The tougher and more risky mission to halt Gaddafi’s ground troops from attacking into key Libyan cities has quickly overshadowed the less challenging task of stopping the Libyan dictator from launching his aircraft to attack rebels. The ground attack mission also opened up some rifts between coalition partners in NATO and Arab nations, who were reluctant to support attacks that could produce civilian casualties. And it has led some U.S. lawmakers to charge that the Obama administration launched the U.S. military into the middle of a complex ground fight between rebels and loyalist forces without a clear exit strategy.
A senior NATO diplomat emphasized that alliance planning, beginning in late February, focused primarily on providing humanitarian support, enforcing an arms embargo and establishing a no-fly zone to prevent Gaddafi from using his aircraft to attack his own people.
Meanwhile, the U.S., Britain and France were making their own preparations for stopping a ground assault by Libyan forces. There was little support within Obama’s national security team for a mission that revolved solely around a no-fly zone seen as likely to do too little to protect civilians against Gaddafi’s forces on the ground.
Some administration officials, with memories of enforcing no-fly zones over Bosnia while civilians were being exterminated on the ground, argued the United States should not even participate in such a limited operation. In the Pentagon, there was concern about plunging U.S. forces into a Libya without a clear goal, and there was also worry that chaos would ensue if Gaddafi fell too quickly and the loosely organized, tribally divided rebels tried to govern the country.
By March 12, the Arab League had formally backed imposition of a no-fly zone, following a similar move by the Gulf Cooperation Council, which consists of several of the United States’ closest Arab allies.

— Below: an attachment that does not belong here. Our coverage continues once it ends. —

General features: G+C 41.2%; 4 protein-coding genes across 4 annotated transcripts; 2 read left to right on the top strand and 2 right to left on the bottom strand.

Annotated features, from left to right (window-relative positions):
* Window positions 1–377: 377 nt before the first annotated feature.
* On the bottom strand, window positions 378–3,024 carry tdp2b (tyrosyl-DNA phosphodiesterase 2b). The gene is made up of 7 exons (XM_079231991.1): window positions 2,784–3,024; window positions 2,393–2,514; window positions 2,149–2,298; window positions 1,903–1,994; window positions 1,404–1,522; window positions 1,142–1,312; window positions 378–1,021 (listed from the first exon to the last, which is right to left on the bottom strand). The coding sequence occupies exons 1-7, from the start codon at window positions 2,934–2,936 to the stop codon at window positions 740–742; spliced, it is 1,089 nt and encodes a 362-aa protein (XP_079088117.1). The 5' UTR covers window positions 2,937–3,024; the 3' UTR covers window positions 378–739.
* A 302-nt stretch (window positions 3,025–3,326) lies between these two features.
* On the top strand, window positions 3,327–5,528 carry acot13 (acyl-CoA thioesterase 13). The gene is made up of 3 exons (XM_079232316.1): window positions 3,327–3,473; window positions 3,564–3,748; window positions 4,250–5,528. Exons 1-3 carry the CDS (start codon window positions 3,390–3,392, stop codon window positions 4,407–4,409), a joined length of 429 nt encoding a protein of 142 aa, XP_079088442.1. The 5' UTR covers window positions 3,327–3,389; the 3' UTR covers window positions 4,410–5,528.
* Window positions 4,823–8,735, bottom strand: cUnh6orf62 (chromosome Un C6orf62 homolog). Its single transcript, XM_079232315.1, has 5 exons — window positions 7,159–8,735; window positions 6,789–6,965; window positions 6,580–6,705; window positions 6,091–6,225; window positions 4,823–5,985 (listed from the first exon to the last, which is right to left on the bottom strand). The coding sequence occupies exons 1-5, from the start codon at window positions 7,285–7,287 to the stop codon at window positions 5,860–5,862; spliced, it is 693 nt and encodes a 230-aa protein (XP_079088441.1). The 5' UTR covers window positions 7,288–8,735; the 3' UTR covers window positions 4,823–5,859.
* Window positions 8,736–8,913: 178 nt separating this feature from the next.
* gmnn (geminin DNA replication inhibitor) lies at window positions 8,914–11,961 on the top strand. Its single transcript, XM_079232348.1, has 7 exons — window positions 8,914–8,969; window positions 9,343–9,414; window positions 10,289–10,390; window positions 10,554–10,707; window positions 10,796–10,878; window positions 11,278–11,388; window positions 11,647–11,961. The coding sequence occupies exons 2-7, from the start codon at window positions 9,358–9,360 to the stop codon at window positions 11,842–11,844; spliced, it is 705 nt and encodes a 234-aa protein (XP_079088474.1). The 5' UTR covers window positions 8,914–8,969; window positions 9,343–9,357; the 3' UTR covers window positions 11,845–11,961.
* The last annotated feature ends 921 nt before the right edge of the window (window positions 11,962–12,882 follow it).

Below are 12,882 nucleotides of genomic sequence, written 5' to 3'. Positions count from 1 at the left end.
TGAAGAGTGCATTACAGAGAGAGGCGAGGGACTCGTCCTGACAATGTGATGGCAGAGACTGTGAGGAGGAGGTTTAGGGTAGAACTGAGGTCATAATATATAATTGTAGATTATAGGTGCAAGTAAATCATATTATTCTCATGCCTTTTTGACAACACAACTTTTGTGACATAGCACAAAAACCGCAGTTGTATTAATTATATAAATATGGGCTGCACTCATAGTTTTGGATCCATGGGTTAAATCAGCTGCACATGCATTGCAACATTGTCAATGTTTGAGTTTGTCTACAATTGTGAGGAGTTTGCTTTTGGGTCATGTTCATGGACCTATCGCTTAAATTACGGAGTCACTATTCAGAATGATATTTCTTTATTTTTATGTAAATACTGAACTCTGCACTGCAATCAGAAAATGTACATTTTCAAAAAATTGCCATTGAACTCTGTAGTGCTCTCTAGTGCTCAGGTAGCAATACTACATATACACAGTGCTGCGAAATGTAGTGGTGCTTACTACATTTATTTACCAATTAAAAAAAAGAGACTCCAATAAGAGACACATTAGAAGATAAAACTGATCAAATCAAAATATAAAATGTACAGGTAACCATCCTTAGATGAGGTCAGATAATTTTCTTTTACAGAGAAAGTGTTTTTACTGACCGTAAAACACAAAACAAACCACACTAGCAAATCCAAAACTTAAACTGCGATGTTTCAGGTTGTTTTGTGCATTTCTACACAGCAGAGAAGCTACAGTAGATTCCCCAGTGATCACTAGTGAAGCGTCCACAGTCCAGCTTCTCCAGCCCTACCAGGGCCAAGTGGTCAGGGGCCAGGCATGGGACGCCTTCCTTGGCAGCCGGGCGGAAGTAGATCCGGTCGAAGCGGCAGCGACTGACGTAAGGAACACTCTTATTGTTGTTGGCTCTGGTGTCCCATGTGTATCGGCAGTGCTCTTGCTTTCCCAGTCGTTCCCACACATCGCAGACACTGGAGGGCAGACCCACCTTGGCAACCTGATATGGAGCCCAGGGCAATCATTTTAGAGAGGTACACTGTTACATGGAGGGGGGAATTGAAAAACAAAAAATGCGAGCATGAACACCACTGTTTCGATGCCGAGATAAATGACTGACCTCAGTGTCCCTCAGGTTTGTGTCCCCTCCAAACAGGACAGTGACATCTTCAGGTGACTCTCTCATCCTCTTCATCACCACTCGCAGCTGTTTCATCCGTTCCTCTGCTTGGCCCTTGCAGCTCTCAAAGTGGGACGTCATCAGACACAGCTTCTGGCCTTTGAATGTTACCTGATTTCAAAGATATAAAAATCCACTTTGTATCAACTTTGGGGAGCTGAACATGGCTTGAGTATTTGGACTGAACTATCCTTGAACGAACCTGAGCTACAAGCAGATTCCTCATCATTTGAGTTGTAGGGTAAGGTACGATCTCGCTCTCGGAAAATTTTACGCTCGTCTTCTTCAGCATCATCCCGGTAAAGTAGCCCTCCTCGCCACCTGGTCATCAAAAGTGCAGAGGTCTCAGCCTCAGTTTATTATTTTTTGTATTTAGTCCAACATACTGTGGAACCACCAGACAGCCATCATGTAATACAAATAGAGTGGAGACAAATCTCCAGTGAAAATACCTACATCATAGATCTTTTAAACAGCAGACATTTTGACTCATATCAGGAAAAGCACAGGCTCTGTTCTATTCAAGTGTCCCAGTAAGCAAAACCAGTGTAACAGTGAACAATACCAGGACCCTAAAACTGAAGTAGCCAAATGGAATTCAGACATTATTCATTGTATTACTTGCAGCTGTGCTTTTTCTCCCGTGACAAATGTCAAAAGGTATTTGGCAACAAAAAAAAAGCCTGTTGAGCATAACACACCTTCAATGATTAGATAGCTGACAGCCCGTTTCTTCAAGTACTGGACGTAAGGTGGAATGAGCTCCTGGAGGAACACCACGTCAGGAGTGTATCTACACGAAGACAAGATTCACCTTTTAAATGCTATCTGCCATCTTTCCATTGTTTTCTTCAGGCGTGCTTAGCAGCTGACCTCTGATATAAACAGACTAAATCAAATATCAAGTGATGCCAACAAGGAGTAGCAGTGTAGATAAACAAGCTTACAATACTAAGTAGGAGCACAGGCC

Events on the ground finally drove the U.S. and its allies toward a broader intervention, aimed at the interdiction and destruction of Gaddafi’s advancing ground forces. Until the week of March 13, the rebels seemed to be making progress. Then Gaddafi unleashed his military, taking towns the opposition had won and heading toward the de facto rebel capital in Benghazi.
Pushed by Secretary of State Hillary Rodham Clinton and U. N. Ambassador Susan Rice, the administration took control of a British-French draft resolution for a no-fly zone that had been languishing at the U.N., worked with them to strengthen it and began making the case to the rest of the Security Council that stronger action was needed. The resolution passed on March 17, authorizing the use of “all necessary measures” to protect civilians and civilian areas under threat.
In effect, Gaddafi’s decision to launch a major ground push on the rebel held city of Benghazi compelled the U.S. to back a broader mission against his ground forces, administration officials said. On March 18, Obama insisted that Gaddafi must stop his troops from advancing on rebel-held Benghazi and pull back from the contested cities of Ajdabiya, Misrata and Zawiya so that electricity, gas and humanitarian aid could flow into the areas.
As the major allied players in the alliance gathered for a conference in Paris the following day, French jets were launched over rebel-held Benghazi. The sudden move on the part of the French forces was needed to drive back a last-minute armored thrust by Gaddafi’s forces on the rebel capital.
“In an ideal world, we would sit down with a blank sheet of paper and say, ‘Let’s get rid of Gaddafi.’ That’s not the way it unfolded,” said the Western diplomat.